"The Optima is Kia's first model in the saloon segment that can battle it out with the best thanks to its bold looks and well-rounded drive."
You know we’re in the 21st century when it's Kia that is introducing a touch of class and daring to the large family saloon market. The Kia Optima is a stylish competitor for rivals such as the Skoda Superb, Ford Mondeo and the worthy-but-dull Toyota Avensis. It looks striking, just as all current Kias do, taking a similar sleek approach as the Hyundai i40. It drives well, and the interior is nicely laid out with plenty of equipment and accessories. The Optima also comes equipped with a 1.7-litre diesel engine that offers a strong balance of performance and running costs, and an eco-friendly hybrid model was set to appear in showrooms in 2012, but has yet to materialise on the UK market. The Optima is available in three specifications – the entry-level cars eschew Kia's conventional logic but dropping the original 1 model and starting at 2 Luxe, before progressing to the mid-range 2 Tech and the top-of-the range 3. And, of course, the Optima comes with Kia's class-leading seven-year or 100,000-mile warranty to further sweeten the deal.
MPG, running costs & CO2 emissions
The 134bhp 1.7-litre CRDi is at its most efficient when paired with the six-speed manual ISG gearbox, returning fuel economy of 57.6mpg and emitting 128g/km of CO2. Replace the manual with the six-speed automatic gearbox and consumption goes up to 47.1mpg and emissions rise to 158g/km, which adds £70 onto your annual road tax bill. You can certainly find cheaper to run and more environmentally cars on the market.
Interior & comfort
Kia has boldly claimed that the Optima offers class-leading legroom in the back, and top-drawer headroom for occupants in the front. To be fair, it may be right – the legroom comes from a long wheelbase that is 82mm longer than the one on the Volkswagen Passat. The suspension is also nicely judged, soaking up enough lumps and bumps on uneven roads while still remaining firm enough to cut down on body roll. However, if you opt for the large 18-inch alloy wheels, there are more vibrations transmitted to the driver and passengers than with the smaller alloys. There's also some noticeable wind, road and tyre noise when driving at faster speeds and on the motorway.
Practicality & boot space
The Optima doesn’t have the biggest boot in this class, but with 505 litres of space it's only 20 litres behind the Hyundai i40 and 60 litres behind the Skoda Superb hatchback. Most buyers certainly won’t often be left wanting more, but the 60:40 split-fold backs seats do go down flat to create more space, all of which is made easy by one-touch switches in the boot that drop the seats. The extra length of the car does create more legroom in the back, and, thanks to a higher driving position, general visibility is good. You also get lots of storage cubbies dotted around the interior, with a cooled glove compartment coming as standard. However, the door bins and lidded centre-console compartment can’t store larger water bottles or similar items.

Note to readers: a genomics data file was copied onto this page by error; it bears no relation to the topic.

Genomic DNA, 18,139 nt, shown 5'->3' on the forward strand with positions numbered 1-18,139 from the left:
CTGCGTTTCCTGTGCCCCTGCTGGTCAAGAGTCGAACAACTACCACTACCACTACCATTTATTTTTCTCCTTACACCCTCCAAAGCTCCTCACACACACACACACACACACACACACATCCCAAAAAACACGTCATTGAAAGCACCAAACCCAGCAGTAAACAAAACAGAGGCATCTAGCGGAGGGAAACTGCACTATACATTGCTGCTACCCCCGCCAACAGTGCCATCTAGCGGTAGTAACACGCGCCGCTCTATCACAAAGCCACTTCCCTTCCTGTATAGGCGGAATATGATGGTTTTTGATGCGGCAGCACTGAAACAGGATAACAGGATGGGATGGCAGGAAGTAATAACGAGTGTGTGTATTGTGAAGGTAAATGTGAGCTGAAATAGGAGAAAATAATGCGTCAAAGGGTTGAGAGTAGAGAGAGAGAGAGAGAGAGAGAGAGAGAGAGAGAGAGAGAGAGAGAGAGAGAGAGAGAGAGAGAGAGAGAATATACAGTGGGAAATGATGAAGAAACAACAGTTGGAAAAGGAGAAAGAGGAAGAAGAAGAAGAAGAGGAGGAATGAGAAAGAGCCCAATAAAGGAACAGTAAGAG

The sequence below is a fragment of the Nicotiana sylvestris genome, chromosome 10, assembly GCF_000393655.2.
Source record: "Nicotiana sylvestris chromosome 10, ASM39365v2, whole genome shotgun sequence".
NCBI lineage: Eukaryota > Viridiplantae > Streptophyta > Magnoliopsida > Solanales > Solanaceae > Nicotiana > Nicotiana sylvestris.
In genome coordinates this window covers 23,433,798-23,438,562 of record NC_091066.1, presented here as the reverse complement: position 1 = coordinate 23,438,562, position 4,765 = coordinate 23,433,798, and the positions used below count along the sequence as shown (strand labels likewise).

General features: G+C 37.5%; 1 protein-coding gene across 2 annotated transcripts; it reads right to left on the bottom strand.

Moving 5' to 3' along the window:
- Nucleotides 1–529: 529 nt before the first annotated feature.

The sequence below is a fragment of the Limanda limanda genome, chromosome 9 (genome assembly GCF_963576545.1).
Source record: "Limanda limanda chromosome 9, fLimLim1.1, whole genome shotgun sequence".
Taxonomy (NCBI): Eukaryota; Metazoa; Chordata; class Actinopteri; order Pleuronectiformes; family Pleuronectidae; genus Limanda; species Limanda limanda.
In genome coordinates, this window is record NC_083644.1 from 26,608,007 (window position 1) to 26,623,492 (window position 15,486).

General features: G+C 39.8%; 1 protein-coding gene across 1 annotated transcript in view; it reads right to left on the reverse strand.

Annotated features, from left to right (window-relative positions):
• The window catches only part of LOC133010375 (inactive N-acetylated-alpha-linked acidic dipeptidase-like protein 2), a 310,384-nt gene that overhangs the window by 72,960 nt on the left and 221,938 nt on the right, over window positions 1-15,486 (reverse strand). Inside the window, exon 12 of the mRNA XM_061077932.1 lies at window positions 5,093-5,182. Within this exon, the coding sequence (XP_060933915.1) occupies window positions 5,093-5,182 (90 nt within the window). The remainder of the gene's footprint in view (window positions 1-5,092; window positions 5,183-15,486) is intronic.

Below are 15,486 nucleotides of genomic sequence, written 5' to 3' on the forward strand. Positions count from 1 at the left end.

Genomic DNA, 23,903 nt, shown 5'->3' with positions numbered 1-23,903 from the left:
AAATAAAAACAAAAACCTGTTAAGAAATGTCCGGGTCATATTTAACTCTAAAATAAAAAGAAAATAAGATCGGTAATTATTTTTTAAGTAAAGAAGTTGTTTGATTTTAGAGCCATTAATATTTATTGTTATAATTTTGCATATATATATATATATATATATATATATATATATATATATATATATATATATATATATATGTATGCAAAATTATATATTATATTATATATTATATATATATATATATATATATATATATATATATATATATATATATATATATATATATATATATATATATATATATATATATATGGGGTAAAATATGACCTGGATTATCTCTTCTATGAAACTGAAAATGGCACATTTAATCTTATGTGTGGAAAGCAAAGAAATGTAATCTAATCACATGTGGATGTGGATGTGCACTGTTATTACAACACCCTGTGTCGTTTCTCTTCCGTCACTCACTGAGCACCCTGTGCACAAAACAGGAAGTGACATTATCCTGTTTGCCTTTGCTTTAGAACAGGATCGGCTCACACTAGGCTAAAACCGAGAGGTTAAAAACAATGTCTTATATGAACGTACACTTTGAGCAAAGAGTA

Reliability & safety
Kia is getting better all the time, there's no doubt about that. Placing seventh in the manufacturers section of the 2013 Auto Express Driver Power customer satisfaction survey, it's actually climbed a healthy five places on its 2012 position, and if it continues at this rate, it well join the likes of Lexus and Skoda in the top spots. The Optima itself doesn’t rank in the top 150 cars, but it has been on sale elsewhere in the world since 2009 and no major reliability issues have been reported yet. If you need even more peace of mind, Kia offers a seven-year or 100,000-mile warranty that can even be passed on to next owners of the car when you do decide that the time has come to sell it second-hand. No car company would offer as long and generous as warranty as Kia does unless it truly believed in the reliability of its product. The Kia Optima still hasn’t been put through the Euro NCAP crash safety test, but it was awarded the top score in the US equivalent. It is the sister car of the Hyundai i40, which did secure the maximum five-star rating, so you can expect similar from the Optima. Plus, every car comes equipped with driver, passenger and curtain airbags, traction control, ABS and electronic stability control as standard.
Engines, drive & performance
Even though a 2.0-litre petrol model and a hybrid version were promised for 2012, the Optima is still currently only available with a 134bhp 1.7-litre diesel engine, paired with either a six-speed manual or automatic gearbox. The diesel's not especially quick – going from 0-62mph in 10.5 seconds – but it actually feels brisk enough and is suitably quiet while on the move. The Ford Mondeo still handles better, but there's no body roll when driving around corners and the steering is nicely responsive. It’ll never be the choice of keen drivers, but it is a decent all-round family saloon to drive.
Price, value for money & options
Kia is no longer the budget brand of old, but with Dacia not occupying that place in the market, the Korean car maker is even freer to continue its attack on the mainstream brands. The Optima is also now actually cheaper it was on launch, even though it starts at a higher spec. It comes with a generous amount of equipment for its low price tag, including cruise control, dual automatic climate control, alloy wheels, Bluetooth connectivity, part-leather trim, electrically adjustable heated seats and a reversing camera all equipped as standard. Kias don’t have great resale value on the used car market, however, but this is improving and it's only a matter time given the brand's quality and superb reliability.